The World Health Organization (WHO) met for a second time to discuss the coronavirus (2019-nCoV) since the outbreak started, and this time around, the WHO declared the new disease a global health emergency. That might sound scarier than it actually is, but there’s no point in panicking about the virus.
According to recent data, almost 10,000 cases have been confirmed around the world, most of them in Mainland China. The death toll rose to 213, while 187 patients recovered — see the updated map below. The virus didn’t claim any lives outside of China for the time being.
Even so, the virus might be spreading faster than authorities can contain the infections, and it started spreading to people who haven’t been to China — the first confirmed cases are in Germany, Japan, Taiwan, and the US.
The coronavirus is contagious during the incubation period (2-10 days), which means it can spread from people who haven’t started showing any symptoms. As for the signs, they’re not specific to the new virus and can mimic a common cold or the flu — they include fever cough, and shortness of breath, per the CDC. That’s why it’s essential to have the 2019-nCoV infection diagnosed correctly, and that can only happen in a hospital.
There’s no specific treatment for the coronavirus, and you’ll be prescribed medicine that would treat your symptoms. A vaccine is in the works, and that will stop the infection, but the vaccine won’t be done for a few months, as it has to undergo the same steps as any new treatment, including clinical trials and approvals from oversight bodies. Bleach, by the way, won’t cure the virus, and beer isn’t the cause of it. Spreading such misinformation is not advised.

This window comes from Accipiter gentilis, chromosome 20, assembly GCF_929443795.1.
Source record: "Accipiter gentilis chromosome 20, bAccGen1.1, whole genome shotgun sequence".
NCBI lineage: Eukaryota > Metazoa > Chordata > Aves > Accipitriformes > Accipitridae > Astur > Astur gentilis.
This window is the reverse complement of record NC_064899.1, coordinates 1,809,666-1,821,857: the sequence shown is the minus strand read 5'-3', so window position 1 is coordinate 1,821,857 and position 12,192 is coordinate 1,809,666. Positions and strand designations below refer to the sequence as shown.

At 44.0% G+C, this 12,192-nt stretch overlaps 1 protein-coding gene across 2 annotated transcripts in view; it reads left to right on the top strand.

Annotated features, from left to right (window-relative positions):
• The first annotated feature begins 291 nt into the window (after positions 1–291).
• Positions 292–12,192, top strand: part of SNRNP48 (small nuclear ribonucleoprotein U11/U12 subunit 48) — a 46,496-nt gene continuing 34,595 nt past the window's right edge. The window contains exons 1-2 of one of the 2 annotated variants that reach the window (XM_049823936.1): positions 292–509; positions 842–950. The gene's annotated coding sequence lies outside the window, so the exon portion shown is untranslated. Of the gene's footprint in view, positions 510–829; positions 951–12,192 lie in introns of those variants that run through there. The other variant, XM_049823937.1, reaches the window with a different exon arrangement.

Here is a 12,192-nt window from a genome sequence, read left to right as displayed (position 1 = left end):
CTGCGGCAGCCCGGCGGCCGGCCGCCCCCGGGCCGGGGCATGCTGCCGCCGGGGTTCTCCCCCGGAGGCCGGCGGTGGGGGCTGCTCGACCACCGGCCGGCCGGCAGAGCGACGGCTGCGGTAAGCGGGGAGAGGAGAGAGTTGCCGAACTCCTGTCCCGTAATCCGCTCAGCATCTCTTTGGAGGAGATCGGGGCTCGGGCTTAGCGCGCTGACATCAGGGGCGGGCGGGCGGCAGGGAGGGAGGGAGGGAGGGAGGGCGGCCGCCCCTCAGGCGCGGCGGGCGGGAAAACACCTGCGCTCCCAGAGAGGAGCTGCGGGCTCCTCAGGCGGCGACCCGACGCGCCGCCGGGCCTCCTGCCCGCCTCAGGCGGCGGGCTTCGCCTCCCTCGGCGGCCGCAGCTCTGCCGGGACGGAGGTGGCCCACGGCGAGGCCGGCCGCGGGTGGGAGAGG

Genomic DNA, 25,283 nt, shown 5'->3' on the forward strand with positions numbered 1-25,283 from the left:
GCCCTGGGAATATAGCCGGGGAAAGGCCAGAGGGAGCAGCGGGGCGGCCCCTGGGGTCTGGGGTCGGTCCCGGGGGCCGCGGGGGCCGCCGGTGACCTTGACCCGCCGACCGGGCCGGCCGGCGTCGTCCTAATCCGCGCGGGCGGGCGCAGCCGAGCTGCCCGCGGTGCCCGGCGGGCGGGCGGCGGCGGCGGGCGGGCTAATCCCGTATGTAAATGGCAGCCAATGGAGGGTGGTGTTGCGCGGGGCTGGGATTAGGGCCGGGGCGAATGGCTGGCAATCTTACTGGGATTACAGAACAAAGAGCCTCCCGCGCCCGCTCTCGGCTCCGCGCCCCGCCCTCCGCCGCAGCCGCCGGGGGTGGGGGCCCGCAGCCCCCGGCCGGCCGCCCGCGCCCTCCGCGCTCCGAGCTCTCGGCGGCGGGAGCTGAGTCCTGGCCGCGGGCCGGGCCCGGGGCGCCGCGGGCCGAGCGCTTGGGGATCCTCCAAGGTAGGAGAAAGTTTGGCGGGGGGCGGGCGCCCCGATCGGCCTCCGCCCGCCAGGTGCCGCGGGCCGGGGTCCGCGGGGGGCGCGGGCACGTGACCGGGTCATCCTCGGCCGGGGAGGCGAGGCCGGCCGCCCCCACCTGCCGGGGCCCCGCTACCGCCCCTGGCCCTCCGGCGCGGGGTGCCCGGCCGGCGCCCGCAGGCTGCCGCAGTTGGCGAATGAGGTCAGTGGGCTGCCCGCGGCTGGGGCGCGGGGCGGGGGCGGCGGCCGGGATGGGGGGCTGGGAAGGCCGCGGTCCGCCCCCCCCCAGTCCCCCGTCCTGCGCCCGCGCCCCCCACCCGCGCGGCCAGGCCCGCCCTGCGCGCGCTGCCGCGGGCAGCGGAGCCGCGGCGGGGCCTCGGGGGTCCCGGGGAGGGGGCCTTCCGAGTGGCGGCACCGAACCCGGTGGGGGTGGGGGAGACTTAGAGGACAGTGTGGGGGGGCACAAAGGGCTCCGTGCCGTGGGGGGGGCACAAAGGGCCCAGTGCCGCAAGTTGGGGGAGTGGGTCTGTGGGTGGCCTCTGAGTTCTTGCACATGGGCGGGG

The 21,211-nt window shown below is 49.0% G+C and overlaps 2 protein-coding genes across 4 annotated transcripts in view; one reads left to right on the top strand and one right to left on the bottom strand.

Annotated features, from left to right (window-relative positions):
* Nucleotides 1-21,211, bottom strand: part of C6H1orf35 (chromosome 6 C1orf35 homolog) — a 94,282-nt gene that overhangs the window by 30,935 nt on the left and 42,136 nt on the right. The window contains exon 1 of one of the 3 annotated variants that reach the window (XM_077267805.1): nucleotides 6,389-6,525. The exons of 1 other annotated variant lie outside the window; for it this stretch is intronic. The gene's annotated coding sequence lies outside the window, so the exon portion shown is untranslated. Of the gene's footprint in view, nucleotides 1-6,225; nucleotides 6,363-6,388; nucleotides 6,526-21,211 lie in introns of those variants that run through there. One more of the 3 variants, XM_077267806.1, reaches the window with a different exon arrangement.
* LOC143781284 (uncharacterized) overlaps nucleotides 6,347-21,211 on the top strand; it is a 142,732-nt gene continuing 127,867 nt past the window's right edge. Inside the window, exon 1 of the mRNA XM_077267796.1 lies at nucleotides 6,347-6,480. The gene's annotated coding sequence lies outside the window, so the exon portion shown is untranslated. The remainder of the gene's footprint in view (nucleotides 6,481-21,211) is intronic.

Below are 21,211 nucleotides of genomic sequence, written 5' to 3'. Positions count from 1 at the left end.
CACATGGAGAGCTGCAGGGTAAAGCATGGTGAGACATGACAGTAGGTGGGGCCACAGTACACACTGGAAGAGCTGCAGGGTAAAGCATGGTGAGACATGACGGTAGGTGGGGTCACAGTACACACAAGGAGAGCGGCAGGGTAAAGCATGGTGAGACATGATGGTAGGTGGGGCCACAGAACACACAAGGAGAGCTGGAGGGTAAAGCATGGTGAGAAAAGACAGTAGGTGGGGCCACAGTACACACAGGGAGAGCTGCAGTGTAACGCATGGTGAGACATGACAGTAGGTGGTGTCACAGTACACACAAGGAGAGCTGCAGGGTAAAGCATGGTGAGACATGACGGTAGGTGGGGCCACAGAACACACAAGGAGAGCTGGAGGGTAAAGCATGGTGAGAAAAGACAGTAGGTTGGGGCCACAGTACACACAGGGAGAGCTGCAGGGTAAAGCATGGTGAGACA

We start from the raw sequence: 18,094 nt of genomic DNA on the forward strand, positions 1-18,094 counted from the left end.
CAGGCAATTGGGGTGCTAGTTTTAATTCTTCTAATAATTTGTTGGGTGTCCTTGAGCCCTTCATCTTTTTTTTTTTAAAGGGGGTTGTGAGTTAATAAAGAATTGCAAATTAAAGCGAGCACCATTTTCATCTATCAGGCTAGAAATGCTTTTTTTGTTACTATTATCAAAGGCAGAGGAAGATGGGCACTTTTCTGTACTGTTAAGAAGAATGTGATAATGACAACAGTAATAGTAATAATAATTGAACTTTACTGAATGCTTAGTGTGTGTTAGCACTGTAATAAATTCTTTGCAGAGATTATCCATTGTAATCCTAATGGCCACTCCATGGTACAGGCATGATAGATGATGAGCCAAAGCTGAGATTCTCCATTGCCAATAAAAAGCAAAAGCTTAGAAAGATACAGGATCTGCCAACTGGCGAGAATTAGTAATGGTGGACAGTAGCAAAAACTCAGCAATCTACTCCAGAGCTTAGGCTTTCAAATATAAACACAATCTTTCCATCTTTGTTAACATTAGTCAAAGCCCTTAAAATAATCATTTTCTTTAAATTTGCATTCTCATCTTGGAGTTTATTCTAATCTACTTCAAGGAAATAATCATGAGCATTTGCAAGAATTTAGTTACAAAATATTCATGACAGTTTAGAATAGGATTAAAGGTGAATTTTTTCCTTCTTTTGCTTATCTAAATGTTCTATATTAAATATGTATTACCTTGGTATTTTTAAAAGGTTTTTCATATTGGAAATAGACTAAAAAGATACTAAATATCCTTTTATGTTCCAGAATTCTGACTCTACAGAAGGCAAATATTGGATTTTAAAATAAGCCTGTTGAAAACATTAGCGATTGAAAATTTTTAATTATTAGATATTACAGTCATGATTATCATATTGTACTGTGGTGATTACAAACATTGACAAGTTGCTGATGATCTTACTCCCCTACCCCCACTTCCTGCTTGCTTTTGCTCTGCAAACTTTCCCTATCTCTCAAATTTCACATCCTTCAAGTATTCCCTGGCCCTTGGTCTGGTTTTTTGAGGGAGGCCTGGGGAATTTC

The WHO’s decision to declare the new virus a global public health emergency isn’t uncommon. In the last 11 years or so it did it five times, the BBC explains, for the Swine flu (2009), Polio (2014), Zika (2016), and Ebola (2014 and 2019).
WHO’s move is meant to support other countries that may not have the same resources as China to fight the disease, and China is yet to declare any victories. The country isolated the Wuhan province, prolonged school holidays, and started building two new hospitals to treat the virus, but that’s yet to stop the infection from spreading. Experts believe that tens of thousands of people might have the virus in the region, but they’ve yet to be diagnosed. From the WHO’s announcement:
It is expected that further international exportation of cases may appear in any country. Thus, all countries should be prepared for containment, including active surveillance, early detection, isolation and case management, contact tracing and prevention of onward spread of 2019-nCoVinfection, and to share full data with WHO. […]
Countries should place particular emphasis on reducing human infection, prevention of secondary transmission and international spread, and contributing to the international response though multi-sectoral communication and collaboration and active participation in increasing knowledge on the virus and the disease, as well as advancing research.
The Committee does not recommend any travel or trade restriction based on the current information available.
The WHO made recommendations to China as well, to continue to try to contain the outbreak, inform its people about the progress as well as the WHO and its partners, share data about the state of the disease, and conduct screenings at international ports and airports.
The global community should “provide support to low- and middle-income countries to enable their response to this event, as well as to facilitate access to diagnostics, potential vaccines, and therapeutics,” the WHO also said — the full announcement is available at this link.